Forester’s aim is to prevent fires |

Forester’s aim is to prevent fires

Colin FisherTahoe Donner crews remove brush from a common area in the subdivision in August. Fire protection agencies have heralded forest thinning efforts such as these as the reason the Donner Fire did not spread to residences.

Bill Houdyschell’s job is to reduce the chance that a forest fire, such as the recent Donner Fire, will threaten homes in the Tahoe Donner subdivision. Since 1993, Houdyschell has been the Tahoe Donner Forester, supervising programs designed to manage the fire threat to area homes while at the same time maintaining a healthy forest.

The devastating Donner Ridge Fire of 1960, which burned from the Donner Lake interchange through what is now Tahoe Donner, taught area residents the need to manage the fire risk that is inherent from the freeway.

Since most large fires in the West burn from southwest to the northeast, the Tahoe Donner subdivision was especially concerned, and Houdyschell was hired in 1993 to help manage the wildfire risk facing the area.

“Our ultimate goal is to help reduce the effects of a catastrophic wildfire and to keep a healthy forest,” Houdyschell said of Tahoe Donner’s forestry program.

Houdyschell’s computer-aided fuels reduction plan aimed to reduce the brush fields left by the Donner Ridge Fire that can allow wildfires to spread more quickly. Equally important to Houdyschell is re-establishing a natural forest environment containing mature trees, which are more fire resistant.

Research has shown that fires move through brush fields four times more quickly than through mature forests – a frightening thought to firefighters who might find themselves in front of a wind-driven forest fire.

Houdyschell and firefighters alike were pleased that the Tahoe Donner fuels reduction program helped firefighters manage the recent Donner Fire, that burned up the hill from the Vista Point offramp to the ridge near Skislope Way. Fire crews were able to fully contain the fire once it reached the Tahoe Donner fuel break, before it threatened any homes in the area.

Houdyschell said the fuels reduction program “made the fire crews feel safe to go out there and do their job” in fighting the Donner Fire.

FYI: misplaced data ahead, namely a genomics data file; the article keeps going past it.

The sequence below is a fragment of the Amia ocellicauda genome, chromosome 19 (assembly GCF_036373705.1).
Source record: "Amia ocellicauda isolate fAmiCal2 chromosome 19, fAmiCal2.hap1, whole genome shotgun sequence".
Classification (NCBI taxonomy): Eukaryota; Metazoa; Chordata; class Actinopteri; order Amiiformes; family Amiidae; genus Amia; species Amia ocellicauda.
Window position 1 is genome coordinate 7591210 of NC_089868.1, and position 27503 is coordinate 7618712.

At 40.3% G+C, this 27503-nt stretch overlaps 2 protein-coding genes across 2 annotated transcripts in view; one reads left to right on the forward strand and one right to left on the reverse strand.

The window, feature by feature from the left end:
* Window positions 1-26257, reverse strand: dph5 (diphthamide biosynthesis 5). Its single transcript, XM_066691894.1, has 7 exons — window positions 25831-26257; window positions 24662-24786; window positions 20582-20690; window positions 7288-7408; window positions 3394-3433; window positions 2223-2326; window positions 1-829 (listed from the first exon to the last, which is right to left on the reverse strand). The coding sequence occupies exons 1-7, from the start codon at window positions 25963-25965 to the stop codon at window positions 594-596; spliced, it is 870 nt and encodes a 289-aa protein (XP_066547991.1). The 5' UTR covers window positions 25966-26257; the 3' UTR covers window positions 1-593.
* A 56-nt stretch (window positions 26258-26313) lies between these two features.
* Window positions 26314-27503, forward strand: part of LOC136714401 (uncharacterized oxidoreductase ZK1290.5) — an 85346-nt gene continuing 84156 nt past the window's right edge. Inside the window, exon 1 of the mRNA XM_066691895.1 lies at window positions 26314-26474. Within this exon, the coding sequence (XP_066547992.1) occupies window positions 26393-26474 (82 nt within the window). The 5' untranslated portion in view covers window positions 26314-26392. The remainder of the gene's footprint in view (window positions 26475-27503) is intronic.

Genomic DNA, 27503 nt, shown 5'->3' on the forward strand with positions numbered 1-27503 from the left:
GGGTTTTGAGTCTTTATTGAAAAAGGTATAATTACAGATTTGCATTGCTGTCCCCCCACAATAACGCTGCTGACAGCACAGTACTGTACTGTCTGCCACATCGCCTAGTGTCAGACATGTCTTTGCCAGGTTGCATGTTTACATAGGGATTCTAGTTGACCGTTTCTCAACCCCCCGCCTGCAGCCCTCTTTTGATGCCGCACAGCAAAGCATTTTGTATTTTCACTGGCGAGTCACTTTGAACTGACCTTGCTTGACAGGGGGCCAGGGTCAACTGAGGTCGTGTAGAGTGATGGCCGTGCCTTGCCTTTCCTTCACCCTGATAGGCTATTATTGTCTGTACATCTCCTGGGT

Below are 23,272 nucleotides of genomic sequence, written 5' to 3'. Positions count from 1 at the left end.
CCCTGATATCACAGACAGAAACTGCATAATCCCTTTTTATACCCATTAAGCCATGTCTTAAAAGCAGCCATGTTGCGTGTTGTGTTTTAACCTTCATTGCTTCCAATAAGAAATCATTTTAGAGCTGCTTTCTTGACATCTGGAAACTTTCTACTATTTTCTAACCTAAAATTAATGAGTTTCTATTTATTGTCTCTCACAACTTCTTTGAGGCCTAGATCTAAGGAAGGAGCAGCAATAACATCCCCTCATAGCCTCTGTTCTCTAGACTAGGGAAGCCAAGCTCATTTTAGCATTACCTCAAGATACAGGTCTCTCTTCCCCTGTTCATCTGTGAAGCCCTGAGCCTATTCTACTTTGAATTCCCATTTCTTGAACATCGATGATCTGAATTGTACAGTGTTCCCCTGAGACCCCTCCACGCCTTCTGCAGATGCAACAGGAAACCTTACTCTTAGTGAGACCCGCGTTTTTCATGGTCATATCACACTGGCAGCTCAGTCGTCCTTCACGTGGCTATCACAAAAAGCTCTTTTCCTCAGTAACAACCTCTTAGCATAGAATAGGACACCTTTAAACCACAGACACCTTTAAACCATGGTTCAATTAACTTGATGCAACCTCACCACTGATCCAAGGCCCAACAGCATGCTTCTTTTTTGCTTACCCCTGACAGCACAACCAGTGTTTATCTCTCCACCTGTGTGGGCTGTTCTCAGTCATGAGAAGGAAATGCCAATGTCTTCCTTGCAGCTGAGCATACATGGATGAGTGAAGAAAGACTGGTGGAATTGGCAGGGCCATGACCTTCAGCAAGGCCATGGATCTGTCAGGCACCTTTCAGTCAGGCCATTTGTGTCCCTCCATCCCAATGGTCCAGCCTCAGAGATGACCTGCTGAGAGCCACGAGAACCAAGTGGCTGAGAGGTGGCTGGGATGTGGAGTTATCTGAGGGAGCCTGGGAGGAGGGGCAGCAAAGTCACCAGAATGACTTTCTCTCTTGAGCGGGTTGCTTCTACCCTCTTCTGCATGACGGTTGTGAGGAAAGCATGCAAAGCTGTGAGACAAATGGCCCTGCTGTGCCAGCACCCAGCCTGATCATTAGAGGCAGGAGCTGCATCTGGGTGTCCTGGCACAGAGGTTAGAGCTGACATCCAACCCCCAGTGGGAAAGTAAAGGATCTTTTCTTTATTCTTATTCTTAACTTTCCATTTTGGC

The fuels reduction program consists of four main components that Houdyschell and his team of 10 to 12 seasonal employees carry out:

— Thinning out smaller trees from large timber stands within Tahoe Donner and on the hillside between the subdivision and the freeway.

— Going through the area with machines that chip all the brush and shrubs on the ground and then blow the chips back onto the ground where the material poses a lessened fire risk.

— Using bulldozers to clear brush from fire-prone areas and then burning it in a controlled manner during burn season.

— Working with Tahoe Donner homeowners to help them make their own properties as fire safe as possible with programs such as free chipping of brush and other yard waste that may pose a fire danger, free fire safety assessments and the enforcement of fire safety codes as they pertain to vacant lots that are adjacent to area homes.

Houdyschell emphasizes that in implementing the fuels reduction program’s objectives, he tries to make the changes to the landscape “as natural as possible and as aesthetically pleasing as possible,” while also taking into account the need for pockets of brush to be left for deer and other wildlife use. Often, after brush is cleared from a location, foresters go back through the area planting tree seedlings with hopes of re-establishing a forest in the area.

For the last six years, the Tahoe Donner forestry program has operated with an annual budget of approximately $500,000, all of which is paid for by property owners in the subdivision. In addition, the forestry department has recently received two grants from the California Department of Forestry for fire suppression projects in areas that border government owned lands.

Houdyschell hopes that the recent Donner Fire will spur area residents to evaluate their own property for potential fire risks. “If everyone does their part, we’re going to be in pretty good shape,” Houdyschell said. He worries, however, that the Donner Fire happened too late in the season to motivate homeowners to go out and clear brush from their properties.

The difficulty with all of the fire suppression measures in an environment such as the Truckee area is that brush tends to grow back much faster than a forest does. According to Houdyschell, five to 10 years after it is cut down, species such as snowbush, manzanita and mountain whitethorn often grow back as dense as it was before.

Compare that timeline with the fact that trees planted in 1992 are now approximately 8 feet tall and it appears Houdyschell and his crews still have a lot of work ahead of them if they are to protect Tahoe Donner from future wildfires.

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